health & science

Scientist muzzled over oyster parasite

A government ministry puts a scientist off-limits after the re-discovery of an oyster parasite. David Williams reports.

It was portrayed as the possible end to Bluff oysters. After the 2017 bombshell find of an oyster-killing parasite, the threat to the Foveaux Strait fishery led to the removal of all oyster farms in Stewart Island and Marlborough.

That decision was based on science. But confirmation this month that the parasite, Bonamia ostreae, still exists in Stewart Island’s Big Glory Bay won’t be explained by a scientist.

Newsroom asked to speak to Keith Michael, a fisheries scientist who leads the B. ostreae sampling and testing project for National Institute of Water and Atmospheric Research, NIWA, under contract to the Ministry for Primary Industries. MPI refused the request. We were referred to its Biosecurity New Zealand unit, which issued an emailed statement from response director John Walsh.

In it, Walsh says: “As it’s the ministry’s programme and we own the data, it’s appropriate that all enquiries about the programme are directed to us.”

But there’s research suggesting that statements made by institutions – particularly university press offices – can lead to misleading or hyped claims about science in news stories.

University of Auckland Professor of Physics Shaun Hendy, the author of Silencing Science, says testing the strengths and weaknesses of science requires direct access to experts. With filtered conversations, particularly those passed back and forth via email, the message can be “potentially massaged”.

“Publicly-funded science should be available to the public,” Hendy says. “Journalists ought to be able to talk to the experts rather than having messages filtered through institutions and other organisations.”

The 2017 operation to remove oyster farms has resulted in compensation of more than $5.4 million being paid to eight different marine farmers. It has also sowed the seeds of distrust, especially among those whose livelihoods have been destroyed.

Bubble bursts on world first

B. ostreae is a tiny parasite that can be deadly for flat oysters but harmless to humans. It enters the gills, mantle, and gut of the oyster, and then multiplies rapidly in blood cells. While mildly infected oysters appear healthy, others can experience yellowing of their soft tissues, and surface lesions of the gills and mantle. Intense infections kill the oyster.

The parasite devastated flat oyster production in parts of Europe, particularly France.

(Infection rates of farmed oysters in Marlborough’s Queen Charlotte Sound were up to 100 percent, according to 2016 research led by NIWA’s Michael.)

After two years of clear tests, the Ministry of Fisheries stuck its neck out in July, suggesting that if testing remained clear, Big Glory Bay would be the first example of bonamia eradication in the world.

Why wouldn’t it? Soon after the outbreak, NIWA’s Michael said that it’s a waterborne disease, spread by infected cells being released by dying oysters. Also, B. ostreae cells persist in seawater for only a few days, while most of the bay’s water stays for seven to 13 days.

Removing the farms removed its highest chance of persisting and progressing.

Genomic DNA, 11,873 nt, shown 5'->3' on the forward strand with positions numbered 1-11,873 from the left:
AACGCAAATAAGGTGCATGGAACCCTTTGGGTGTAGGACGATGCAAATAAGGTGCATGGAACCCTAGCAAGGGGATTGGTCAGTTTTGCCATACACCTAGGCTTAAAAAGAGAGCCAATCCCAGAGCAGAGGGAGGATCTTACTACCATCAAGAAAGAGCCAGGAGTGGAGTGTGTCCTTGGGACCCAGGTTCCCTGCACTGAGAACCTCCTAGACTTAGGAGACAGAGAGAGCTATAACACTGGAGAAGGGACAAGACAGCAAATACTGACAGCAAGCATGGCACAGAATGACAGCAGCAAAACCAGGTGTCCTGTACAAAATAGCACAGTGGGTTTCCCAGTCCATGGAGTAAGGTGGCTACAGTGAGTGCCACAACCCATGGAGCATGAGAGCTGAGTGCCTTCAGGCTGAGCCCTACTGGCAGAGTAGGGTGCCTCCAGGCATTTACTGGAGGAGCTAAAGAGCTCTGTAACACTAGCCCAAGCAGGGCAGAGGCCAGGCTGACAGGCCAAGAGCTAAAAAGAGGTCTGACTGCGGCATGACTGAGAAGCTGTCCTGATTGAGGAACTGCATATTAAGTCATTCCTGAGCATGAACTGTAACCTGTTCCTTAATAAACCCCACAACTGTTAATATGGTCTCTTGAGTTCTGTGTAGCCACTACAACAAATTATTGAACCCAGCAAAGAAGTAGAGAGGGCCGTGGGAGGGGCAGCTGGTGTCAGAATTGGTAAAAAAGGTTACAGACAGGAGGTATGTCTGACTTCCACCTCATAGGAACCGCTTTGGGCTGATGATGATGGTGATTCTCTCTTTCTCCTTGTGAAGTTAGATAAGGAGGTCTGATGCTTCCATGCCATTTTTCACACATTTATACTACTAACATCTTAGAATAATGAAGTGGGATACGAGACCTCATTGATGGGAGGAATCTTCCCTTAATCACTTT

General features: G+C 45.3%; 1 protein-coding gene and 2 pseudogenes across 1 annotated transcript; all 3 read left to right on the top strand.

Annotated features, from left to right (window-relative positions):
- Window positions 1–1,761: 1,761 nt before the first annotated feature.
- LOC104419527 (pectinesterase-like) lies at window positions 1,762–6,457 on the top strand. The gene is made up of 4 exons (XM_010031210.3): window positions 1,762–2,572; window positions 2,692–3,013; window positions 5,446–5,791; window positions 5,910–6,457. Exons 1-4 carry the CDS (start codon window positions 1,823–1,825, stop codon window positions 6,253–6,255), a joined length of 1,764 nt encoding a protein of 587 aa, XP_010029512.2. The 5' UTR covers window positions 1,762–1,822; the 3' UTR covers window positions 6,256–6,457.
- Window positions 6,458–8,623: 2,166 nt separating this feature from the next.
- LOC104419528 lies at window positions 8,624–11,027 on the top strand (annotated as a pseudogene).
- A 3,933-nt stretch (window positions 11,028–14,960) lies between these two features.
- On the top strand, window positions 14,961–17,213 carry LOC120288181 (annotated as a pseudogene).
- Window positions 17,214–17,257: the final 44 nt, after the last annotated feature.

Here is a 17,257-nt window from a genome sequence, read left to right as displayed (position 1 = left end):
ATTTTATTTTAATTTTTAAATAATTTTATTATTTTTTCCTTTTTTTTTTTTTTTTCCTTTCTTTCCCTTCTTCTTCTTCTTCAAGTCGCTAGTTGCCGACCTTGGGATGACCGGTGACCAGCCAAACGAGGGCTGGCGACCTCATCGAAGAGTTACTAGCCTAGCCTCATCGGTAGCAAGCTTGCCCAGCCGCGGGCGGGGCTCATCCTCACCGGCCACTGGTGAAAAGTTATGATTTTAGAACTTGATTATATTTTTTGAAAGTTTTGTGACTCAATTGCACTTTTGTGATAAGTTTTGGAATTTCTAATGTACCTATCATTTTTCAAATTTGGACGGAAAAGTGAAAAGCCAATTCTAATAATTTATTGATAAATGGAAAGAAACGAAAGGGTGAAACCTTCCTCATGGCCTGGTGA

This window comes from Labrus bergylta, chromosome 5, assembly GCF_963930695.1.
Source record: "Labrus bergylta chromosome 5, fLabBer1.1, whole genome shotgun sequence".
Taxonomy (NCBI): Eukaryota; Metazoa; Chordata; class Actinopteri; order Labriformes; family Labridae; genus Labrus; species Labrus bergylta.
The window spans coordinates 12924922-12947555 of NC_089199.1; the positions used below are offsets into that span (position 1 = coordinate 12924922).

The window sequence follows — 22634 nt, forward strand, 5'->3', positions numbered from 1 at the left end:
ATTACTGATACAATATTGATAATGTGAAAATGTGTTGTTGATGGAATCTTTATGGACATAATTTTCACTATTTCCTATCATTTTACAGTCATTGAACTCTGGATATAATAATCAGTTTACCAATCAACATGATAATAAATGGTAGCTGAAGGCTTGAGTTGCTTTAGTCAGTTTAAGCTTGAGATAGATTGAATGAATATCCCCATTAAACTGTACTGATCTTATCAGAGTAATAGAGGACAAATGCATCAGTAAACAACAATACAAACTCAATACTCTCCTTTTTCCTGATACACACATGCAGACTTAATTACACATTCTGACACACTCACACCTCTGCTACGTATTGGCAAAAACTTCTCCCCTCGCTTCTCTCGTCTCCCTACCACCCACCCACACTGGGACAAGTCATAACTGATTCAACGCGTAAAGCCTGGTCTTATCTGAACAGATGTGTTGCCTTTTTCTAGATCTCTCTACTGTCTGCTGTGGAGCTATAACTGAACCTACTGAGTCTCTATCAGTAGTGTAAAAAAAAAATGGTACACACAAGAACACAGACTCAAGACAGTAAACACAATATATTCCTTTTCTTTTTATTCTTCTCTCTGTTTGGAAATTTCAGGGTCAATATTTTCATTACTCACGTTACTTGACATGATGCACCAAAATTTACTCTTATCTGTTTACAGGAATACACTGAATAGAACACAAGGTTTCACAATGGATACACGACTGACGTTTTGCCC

The latest find, then – a single wild oyster from Big Glory Bay testing positive for B. ostreae ,announced two Fridays ago – might be seen as a huge blow.

But it was brushed aside by Biosecurity NZ as “not unexpected” and a sign its surveillance is effective. It wasn’t sufficiently exercised to increase surveillance. The risk of infection spreading to Foveaux Strait didn’t increase, Walsh said in a statement, mainly because of the bay being “relatively enclosed” and having “sparse” wild oyster populations.

Comfortable, not happy

Graeme Wright is the operations manager for Bluff Oyster Management Company, which runs the fishery on behalf of the 16 Foveaux quota owners. He’s also the manager of Barnes Oysters, which processes about 60 percent of the quota through its factory.

The positive B. ostreae test is “a little bit troubling”, Wright says, but he parrots Walsh’s line about it not being totally unexpected. “I guess it means the system works.

“It is the sea – you can’t eradicate all oysters. Science tells us conclusively the risk is around the densities of oysters and we know the ministry’s done a fantastic job of de-stocking the area.”

Fiona MacMillan, Sanford’s corporate communications general manager, says the recent discovery has no impact on its operations in Big Glory Bay. “Like everyone else, we have no oyster farming left in the area. We farm mussels and salmon, neither of which is impacted.

“We put all the required extra biosecurity measures in place when the first positive Bonamia ostreae findings were reported back in 2017 and we have never stopped using those additional measures.”

Since news broke on October 11, Wright has been speaking with Biosecurity NZ about what the parasite’s persistence means for commercial operators. Is the industry happy that more testing isn’t scheduled until February? “We’re comfortable with it, I wouldn’t say happy with it.”

Wright says MPI has had good science advice, including from panels with international experts. And science is expensive, he says, which means his industry has to be realistic.

“We’d like to test for it every week if we could, but you’ve got to be practical.”

He’s also reassured by advice from the industry’s own science advisers – NIWA, the same institution employed to do sampling and testing for B. ostreae. At least the advice is likely to be consistent.

Spat over size, age

Bluff’s Rodney Clark is a former oyster farmer, whose company has been ruined by the removal of its farm in Big Glory Bay. The former paua diver spent 14 years examining Bluff oysters, developing a variety that was tolerant of Bonamia exitiosa – the endemic close relation of B. ostreae.